Without a second thought (I think my hand had been possessed), I wrote in the margin next to the quote above: "Colorado?" In pen. Indelibly. I did a double-take at what I had written and somehow I knew that I needed to consider this deeper. I couldn't brush the subject aside any longer and I knew it. So for the first time, I began to really pray about it and journal about it and pray about it some more. I knew I didn't want to go, but I also felt like God had opened my eyes to something: that my husband could perhaps find - in a place like Colorado - the refreshment that he needed in order to lead and support our family without total burnout. So I prayed that God would bring our hearts together on the subject - that I would either be wiling to move to Colorado, or that Devin would be able to find passion and refreshment living in Arizona (I was secretly hoping for the latter).

It took me a little while, but I finally mentioned my ponderings to Devin. I told him that while I didn't want to move, I was willing to discuss it as a possibility, pray about it together, and consider it as something that could (or couldn't... please God make it "couldn't") be a good choice for our family. 

So we did just that. And the more we talked about, and the more I prayed about it, I began to notice that my heart was softening towards the idea (though I still cried at the thought of leaving) and that anytime we discussed it, Devin lit up like a firefly. During this time of really sharing our thoughts, dreams and hopes for the future, we grew closer than we had been for a while (unexpectedly having twins kinda side-tracked us from really sharing our hearts, or even knowing what our dreams for the future looked like anymore). It was really, really good for our marriage and even allowed us to heal some past wounds we didn't know were barriers between us.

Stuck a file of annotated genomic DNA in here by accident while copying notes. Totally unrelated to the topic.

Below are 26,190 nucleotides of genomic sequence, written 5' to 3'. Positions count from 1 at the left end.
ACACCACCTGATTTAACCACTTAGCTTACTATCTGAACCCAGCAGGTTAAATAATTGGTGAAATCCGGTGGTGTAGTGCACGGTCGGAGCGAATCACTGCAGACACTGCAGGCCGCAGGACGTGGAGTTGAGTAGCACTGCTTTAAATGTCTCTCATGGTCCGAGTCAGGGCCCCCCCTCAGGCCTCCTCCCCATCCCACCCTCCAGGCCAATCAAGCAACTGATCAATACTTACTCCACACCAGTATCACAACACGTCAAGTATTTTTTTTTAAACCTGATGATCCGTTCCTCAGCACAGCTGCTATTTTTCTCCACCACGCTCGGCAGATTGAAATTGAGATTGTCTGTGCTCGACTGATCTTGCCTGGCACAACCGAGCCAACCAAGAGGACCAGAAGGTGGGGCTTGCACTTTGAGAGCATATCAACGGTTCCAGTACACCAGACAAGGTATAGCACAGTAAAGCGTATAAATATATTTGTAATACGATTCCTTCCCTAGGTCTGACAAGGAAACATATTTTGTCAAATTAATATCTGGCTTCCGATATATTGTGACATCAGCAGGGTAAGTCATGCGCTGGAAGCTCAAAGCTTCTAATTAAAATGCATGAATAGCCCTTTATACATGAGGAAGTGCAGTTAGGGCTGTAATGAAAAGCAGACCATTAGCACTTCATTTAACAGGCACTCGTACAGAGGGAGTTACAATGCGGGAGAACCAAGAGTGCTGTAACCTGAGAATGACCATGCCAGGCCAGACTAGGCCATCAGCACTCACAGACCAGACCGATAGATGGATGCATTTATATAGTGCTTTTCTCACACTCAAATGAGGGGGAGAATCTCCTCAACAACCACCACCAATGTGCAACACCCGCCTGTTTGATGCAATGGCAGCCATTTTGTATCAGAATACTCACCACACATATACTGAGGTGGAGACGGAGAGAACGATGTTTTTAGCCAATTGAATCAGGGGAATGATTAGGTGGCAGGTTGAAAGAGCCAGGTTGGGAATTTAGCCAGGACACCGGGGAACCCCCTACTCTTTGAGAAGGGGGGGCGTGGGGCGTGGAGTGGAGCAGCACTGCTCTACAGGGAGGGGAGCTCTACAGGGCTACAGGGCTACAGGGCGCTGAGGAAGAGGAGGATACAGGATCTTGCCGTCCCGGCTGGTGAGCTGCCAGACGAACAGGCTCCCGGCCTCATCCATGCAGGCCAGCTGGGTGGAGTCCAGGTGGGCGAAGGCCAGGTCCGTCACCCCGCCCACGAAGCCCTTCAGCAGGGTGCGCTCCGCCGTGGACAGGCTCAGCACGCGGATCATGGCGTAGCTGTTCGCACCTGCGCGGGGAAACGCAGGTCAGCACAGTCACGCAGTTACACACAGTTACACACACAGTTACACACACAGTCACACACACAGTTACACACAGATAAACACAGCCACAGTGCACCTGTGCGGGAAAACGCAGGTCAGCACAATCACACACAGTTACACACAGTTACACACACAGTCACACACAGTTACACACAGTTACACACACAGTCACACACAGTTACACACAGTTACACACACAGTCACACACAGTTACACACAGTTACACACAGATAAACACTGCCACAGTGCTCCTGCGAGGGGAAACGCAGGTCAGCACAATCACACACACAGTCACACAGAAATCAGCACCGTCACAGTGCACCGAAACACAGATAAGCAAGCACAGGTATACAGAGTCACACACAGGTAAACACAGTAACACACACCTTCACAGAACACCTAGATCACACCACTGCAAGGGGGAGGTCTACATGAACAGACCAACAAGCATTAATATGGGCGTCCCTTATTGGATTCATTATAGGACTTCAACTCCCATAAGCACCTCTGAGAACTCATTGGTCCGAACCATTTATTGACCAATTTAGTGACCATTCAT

God was drawing our hearts together, just as I had prayed He would. Only thing was, there still didn't seem to be a definite direction as to where to live. Both Devin and I felt that when we prayed, "Arizona or Colorado?" the answer seemed to be, "Either." And that lined up with our reality - there were great things about staying put (mainly our close-by families and friends), and there were great things about moving to Colorado (mainly being able to have the active, reviving, outdoor lifestyle we envisioned for our little family, along with some great potential to grow our photography business).